# Schanuel's conjecture and real root of $x+e^x=0$

Schanuel's conjecture states:

• If $\alpha_1,\alpha_2,...,\alpha_n$ are complex numbers linearly independent over $\mathbb{Q}$, then the transcendence degree of the field $\mathbb{Q}(\alpha_1,e^{\alpha_1},\alpha_2,e^{\alpha_2},...,\alpha_n,e^{\alpha_n})$ over $\mathbb{Q}$ is at least $n$.

In What is a closed-form number (The American Mathematical Monthly, Vol. 106, No. 5. (May, 1999), pp. 440-448; MSN), Timothy Y. Chow states the following conjecture:

A) The real root $R$ of the equation $x+e^x=0$ is not in $\mathbb{E}$ (having defined $\mathbb{E}$ as the field of all ‘logarithmic exponential numbers’, which is the intersection of all subfields in $\mathbb{C}$ that are closed under $\exp$ and $\log$).

He also states:

• Schanuel's conjecture implies conjecture A).

My question is: if Schanuel's conjecture isn't true, does this mean we can find the solution $R$ of $x+e^x=0$ with $R\in\mathbb{E}$?

• Conjecture A is a consequence of a very special case of Schanuel's conjecture. There is no reason to expect the two to be equivalent. – Emil Jeřábek Jul 2 '14 at 10:35
• Moreover, Schanuel’s conjecture actually implies that $R$ is not in the bigger field called $\mathbb L$ in Chow’s paper. I see no a priori reason why $R$ couldn’t be in $\mathbb L\smallsetminus\mathbb E$. – Emil Jeřábek Jul 2 '14 at 11:57
• Side remark... This number is $-W(1)$, where $W$ is the Lambert W-function. – Gerald Edgar Jul 2 '14 at 15:28
• "$K\subset\mathbf{C}$ is closed under $\log$" means "$x\in\mathbf{C}$, $\exp(x)\in K$ $\Rightarrow$ $x\in K$"? or means the a priori weaker "$y\in K$ $\Rightarrow$ $\exists x\in K:\exp(x)=y$"? – YCor Jul 7 at 10:27
• @YCor In the linked article, Chow makes it clear that $\log$ denotes the principal branch of logarithm, that is the one satisfying $-\pi<\operatorname{Im}(\log x)\leq \pi$. Then we demand that $K$ is closed under this operation. Of course, this is easily seen to be equivalent to either of your definitions. – Wojowu Jul 7 at 10:36

$$R=-W(1)$$, where $$W$$ is the Lambert W function.
$$H(x)=x+e^{x}=0$$, $$H$$ is an elementary function and the inverse of $$H$$ is $$H^{-1}$$ with $$H^{-1}(x)=-W(e^{x})+x$$.
Let us assume Schanuel's conjecture is not true and $$-W(1)$$ is an elementary number. That does not mean the equation $$x+e^{x}=0$$ can be solved by rearraning the equation according to $$x$$ by applying only elementary functions that we can read off from the equation and we get $$R$$ on this way as an elementary expression of a rational number. Solving an equation on this way means applying the inverse of $$H$$. Solvability of equations on this way is therefore related to the problem of invertibility of elementary functions by elementary functions. This problem was solved in Ritt, J. F.: Elementary functions and their inverses. Trans. Amer. Math. Soc. 27 (1925) (1) 68-90 and in Risch, R. H.: Algebraic Properties of the Elementary Functions of Analysis. Amer. J. Math. 101 (1979) (4) 743-759. That Lambert W is a non-elementary function follows already from the theorem of J. F. Ritt and Lindemann-Weierstrass theorem.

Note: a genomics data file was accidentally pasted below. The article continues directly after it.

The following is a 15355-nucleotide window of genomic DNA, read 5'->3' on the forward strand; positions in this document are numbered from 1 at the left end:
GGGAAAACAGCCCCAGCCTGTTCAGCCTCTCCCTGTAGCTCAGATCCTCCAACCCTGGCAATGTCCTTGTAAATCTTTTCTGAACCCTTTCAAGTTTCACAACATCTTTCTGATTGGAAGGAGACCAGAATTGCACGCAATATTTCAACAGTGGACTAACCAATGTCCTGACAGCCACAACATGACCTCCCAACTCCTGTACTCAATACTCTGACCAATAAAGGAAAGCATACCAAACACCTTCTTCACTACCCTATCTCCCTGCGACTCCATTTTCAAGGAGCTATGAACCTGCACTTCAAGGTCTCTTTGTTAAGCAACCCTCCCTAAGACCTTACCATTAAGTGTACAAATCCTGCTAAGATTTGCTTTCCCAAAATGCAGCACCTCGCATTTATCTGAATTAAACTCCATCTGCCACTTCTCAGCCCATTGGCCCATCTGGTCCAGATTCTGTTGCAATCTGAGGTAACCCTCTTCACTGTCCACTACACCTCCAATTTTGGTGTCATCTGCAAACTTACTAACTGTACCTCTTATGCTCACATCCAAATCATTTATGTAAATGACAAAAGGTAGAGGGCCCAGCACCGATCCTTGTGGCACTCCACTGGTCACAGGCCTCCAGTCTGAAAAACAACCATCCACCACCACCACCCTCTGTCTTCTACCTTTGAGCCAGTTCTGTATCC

One would have to show by other methods that $$-W(1)$$ is an elementary number.
• All this answer seems to show is that $x+e^x =y$ does not admit a solution where $x$ is an elementary function of $y$, not that $x$ cannot be an elementary number if $y=0$. – Will Sawin Jul 23 '17 at 20:42
• The point that @WillSawin and @ AndreasBlass are making is, indeed, explicitly mentioned by Chow (§2, p. 441): "we cannot, for example, simply define an "elementary number" to be any number obtainable by evaluating an elementary function at a point, because all constant functions are elementary, and this definition would make all numbers elementary. Furthermore, even if a function (such as $W$) is not elementary, it is conceivable that each particular value that it takes ($W(1)$, $W(2)$, …) could have an elementary expression, but with different-looking expressions at different points." – LSpice Jul 26 '17 at 13:40